The area around Beit Shemesh in the Judean plains was the kingdom’s breadbasket, Lederman explains. The Judean Hills had neither suitable land nor adequate water, not to mention trading routes. “Judah needed the lowlands, with its land, water and valleys,” he says.
Lederman marvels at Hezekiah’s survival. He had to have been one of the smartest monarchs the kingdom had, and doesn’t get the respect he deserves, the archaeologist argues.
“He lived and ruled during a traumatic period for the people of Israel. In his lifetime, he saw how the city of Samaria, Israel’s capital, was destroyed. He saw the 10 [biblical] tribes sent into exile, saw the refugees, saw the deaths and heard of the Assyrians,” Lederman says. “It must have been terrifying. However, he was a very entrepreneurial king: He seized the moment. He had a special opportunity to turn his little kingdom into something more important and he did it well.”
Hezekiah was a Judean hillbilly, Lederman laughs, ruling a small, poor kingdom with a small capital that played no great role in the history of Middle East. He turned it into a key player in the region by heading the anti-Assyrian coalition.
“Assyria was the superpower of the time, and he united the kingdoms from Tyre to Ashkelon, all these kings under him, in opposition of the Assyrian expansion.”
That is why Sennacherib set out to punish Hezekiah, who nonetheless survived and so, it seems, did ancient Beit Shemesh. By the way, thus the Assyrians became the first people to use the soubriquet “Ya-hu-di” (meaning ”from” or “of Judah”), in documentation, Lederman says.
Build the road
Yet the government hasn’t pulled back from its plan to expand Route 38 smack over this extraordinary site. Will it really go ahead and build over the First Temple-period city?
Yehuda Guvrin, owner of the company excavating the south part of the site, has engaged in contractual archaeology for 25 years and is keenly aware that the main impetus behind hiring him is to get sites approved for development. Since his very living depends on it, what he has to say bears hearing: If there’s one site that should not, repeat not, be handed over to builders, it’s this one. “It’s the only site that I categorically say shouldn’t be zoned for development. A solution has to be found that doesn’t damage the antiquities,” Guvrin says, though admitting that no simple one springs to mind.
The north part of the site is being explored by Tel Aviv University, with 20 archaeologists, students and administrators and 150 workers. Prof. Oded Lipschits of the TAU Archaeology Institute has a different take on the site than Lederman and Guvrin. He thinks the government should go ahead and build the road.
The findings attest to a multilayered site that began in the seventh century B.C.E. and remained occupied until the Ottoman era, Lipschits advised the IAA, in writing; and indeed there are impressive architectural assemblies and underground systems too, but in his opinion, they are nothing unique, not from the scientific perspective and not from the perspective of conservation potential.
The real mistake, says Lipschits, was made five years ago, during sample excavations at the site, and although the digs signaled that there were things to be found there, the IAA approved the road expansion, rather than push for an alternative, such as a tunnel running below the tell.
The issue at stake, explains Lipschits, is the boundaries of archaeological ethics versus the power of the state. “What we found at the tell is simply bigger than we had thought,” he says. “The extent is huge, but there is nothing special there or grandiose that would justify turning the site into a tourist attraction. The site doesn’t even come close to Maresha [Beit Guvrin], for instance. No archaeological park is going to go up in it. The current battle is inter-archaeological politics.”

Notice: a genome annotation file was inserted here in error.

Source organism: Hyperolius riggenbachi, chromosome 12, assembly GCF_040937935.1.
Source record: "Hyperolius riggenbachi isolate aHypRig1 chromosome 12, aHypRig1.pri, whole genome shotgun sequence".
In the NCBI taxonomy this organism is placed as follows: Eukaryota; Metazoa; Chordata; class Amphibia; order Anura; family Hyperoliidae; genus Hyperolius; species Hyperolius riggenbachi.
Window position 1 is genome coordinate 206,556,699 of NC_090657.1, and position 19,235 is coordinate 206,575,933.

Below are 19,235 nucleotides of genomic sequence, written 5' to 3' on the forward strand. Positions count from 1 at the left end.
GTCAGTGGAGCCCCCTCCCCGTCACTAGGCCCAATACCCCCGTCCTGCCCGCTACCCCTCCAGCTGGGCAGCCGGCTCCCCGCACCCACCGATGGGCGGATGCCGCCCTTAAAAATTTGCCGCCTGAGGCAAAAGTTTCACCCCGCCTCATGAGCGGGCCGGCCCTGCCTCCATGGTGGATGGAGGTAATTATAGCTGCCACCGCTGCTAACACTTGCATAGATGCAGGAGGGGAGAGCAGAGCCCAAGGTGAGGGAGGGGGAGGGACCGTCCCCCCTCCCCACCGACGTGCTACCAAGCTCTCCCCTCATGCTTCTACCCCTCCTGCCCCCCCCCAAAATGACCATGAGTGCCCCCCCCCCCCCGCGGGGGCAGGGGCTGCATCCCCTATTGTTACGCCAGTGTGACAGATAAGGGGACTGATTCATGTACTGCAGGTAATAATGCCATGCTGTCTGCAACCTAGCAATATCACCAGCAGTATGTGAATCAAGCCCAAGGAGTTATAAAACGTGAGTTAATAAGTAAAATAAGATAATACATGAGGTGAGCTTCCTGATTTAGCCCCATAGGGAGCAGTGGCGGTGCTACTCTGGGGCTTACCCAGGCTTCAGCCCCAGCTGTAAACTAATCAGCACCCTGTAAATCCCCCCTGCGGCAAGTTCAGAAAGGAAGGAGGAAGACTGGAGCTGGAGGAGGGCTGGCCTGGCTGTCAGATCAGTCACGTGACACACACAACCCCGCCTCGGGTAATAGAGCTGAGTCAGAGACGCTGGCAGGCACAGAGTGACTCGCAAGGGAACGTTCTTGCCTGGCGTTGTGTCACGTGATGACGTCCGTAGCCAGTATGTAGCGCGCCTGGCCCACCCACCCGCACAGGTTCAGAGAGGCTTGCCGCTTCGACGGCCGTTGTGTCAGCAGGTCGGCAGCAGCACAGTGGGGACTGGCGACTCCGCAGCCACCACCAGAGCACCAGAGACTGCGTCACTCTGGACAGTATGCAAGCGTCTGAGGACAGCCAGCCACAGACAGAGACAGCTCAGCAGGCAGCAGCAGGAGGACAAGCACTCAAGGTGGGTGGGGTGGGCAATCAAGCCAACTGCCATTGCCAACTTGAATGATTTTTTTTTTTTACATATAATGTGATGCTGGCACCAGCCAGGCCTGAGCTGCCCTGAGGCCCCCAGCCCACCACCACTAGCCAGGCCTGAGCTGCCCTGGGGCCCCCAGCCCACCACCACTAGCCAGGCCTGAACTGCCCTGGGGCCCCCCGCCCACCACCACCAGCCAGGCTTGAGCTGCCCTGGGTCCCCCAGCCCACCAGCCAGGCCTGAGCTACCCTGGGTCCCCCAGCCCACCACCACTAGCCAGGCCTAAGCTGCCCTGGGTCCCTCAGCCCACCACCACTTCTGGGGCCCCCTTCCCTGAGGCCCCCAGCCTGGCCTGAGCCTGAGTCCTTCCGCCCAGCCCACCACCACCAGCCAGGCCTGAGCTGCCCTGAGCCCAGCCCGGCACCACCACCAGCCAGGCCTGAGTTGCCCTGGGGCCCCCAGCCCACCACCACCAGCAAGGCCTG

He feels that if the archaeologists stand firm and refuse to allow the road to proceed, the only thing that will suffer is archaeology itself. “Next time we ask to conduct salvage excavations and then to release the land [for development], they won’t believe us,” he suggests. “They invested 60 million shekels in Beit Shemesh in order to release the land, and now we’re getting cold feet? It will just harm archaeology in the future.”
His worst fear is that if they dig in their heels, the government will amend the antiquities law, which presently gives the power to decide on the fate of sites to the IAA.
At this point, says Lipschits, other engineering solutions won’t work and they should go ahead and expand the road – also he also urges the archaeological community to support the IAA in protecting archaeological assets in the future.
‘Size doesn’t matter’
Meanwhile, in the modern city of Beit Shemesh, everybody did and does know the tell, says city resident Gadi Damari, and he finds the squabble infuriating.
“The place was neglected for years,” he says. “Why isn’t there a Beit Shemesh national park? In what are we inferior to Ashkelon? Why do they want to cover up what they found? Why don’t they come to us, the city residents, and tell us about the importance of the site? The solution must lie in conservation. The state should invest more and ascribe the appropriate respect to the national treasure discovered here. A site of this magnitude could put Beit Shemesh on the tourism map. Let them divert the road westward.”
Who knows. Just this week Beit Shemesh gained a new mayor, Aliza Bloch, who says she will examine the possibility of creating a national park at the site.
Yuval Baruch, the Jerusalem district head at the IAA, explains that the Beit Shemesh case is complex and requires delicate balancing. The IAA agreed in principle that the road go ahead because the new road is necessary to developing housing in Ramat Beit Shemesh, and neither a tunnel or bridge would be a relevant solution, he says.
At the time, the initial excavations did give some direction, but they couldn’t predict the sheer size and importance of the site, Baruch says. However, under the circumstances, discussions are being held within the archaeological community, and with the builder too (which is unusual), so the builder and his people will understand the complexity, Baruch says.
Size doesn’t matter, Baruch sums up: only the value, and there are parameters for that.
He feels there is something unique at the Beit Shemesh site, remnants from the First Temple period. It’s rare for salvage excavations to prevail over major development projects, Baruch says, but in this case he thinks the authorities should be looking for alternatives. As he puts it, “the exposure of a settlement from the late First Temple period changes the rules of the game.”
“We realized that the site has values that ought to be preserved. They don’t have to be, but they ought to be,” Baruch says. The Transportation Ministry’s construction company, says it is examining alternatives to road expansion. Where is the prophet Isaiah when you need him?